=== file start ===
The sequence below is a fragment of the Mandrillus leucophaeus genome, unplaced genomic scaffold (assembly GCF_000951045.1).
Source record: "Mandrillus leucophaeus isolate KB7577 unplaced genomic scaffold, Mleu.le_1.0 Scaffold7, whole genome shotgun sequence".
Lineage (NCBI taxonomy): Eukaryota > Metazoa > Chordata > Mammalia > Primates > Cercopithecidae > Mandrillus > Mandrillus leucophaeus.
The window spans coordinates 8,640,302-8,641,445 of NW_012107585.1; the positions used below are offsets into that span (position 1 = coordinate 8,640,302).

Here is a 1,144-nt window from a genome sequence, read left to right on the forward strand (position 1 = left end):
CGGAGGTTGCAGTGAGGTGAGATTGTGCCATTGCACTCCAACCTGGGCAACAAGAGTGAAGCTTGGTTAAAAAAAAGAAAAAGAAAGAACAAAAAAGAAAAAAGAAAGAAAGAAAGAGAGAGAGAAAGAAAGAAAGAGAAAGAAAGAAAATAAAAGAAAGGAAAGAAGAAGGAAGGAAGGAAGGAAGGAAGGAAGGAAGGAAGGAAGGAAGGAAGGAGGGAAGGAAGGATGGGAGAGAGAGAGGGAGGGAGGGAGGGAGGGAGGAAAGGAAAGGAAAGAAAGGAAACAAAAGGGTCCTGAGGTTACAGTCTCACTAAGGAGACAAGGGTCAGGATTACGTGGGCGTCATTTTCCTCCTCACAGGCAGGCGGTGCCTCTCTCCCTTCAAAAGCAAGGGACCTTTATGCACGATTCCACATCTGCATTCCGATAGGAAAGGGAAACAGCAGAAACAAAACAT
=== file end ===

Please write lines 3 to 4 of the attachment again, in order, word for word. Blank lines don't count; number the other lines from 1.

Lineage (NCBI taxonomy): Eukaryota > Metazoa > Chordata > Mammalia > Primates > Cercopithecidae > Mandrillus > Mandrillus leucophaeus.
The window spans coordinates 8,640,302-8,641,445 of NW_012107585.1; the positions used below are offsets into that span (position 1 = coordinate 8,640,302).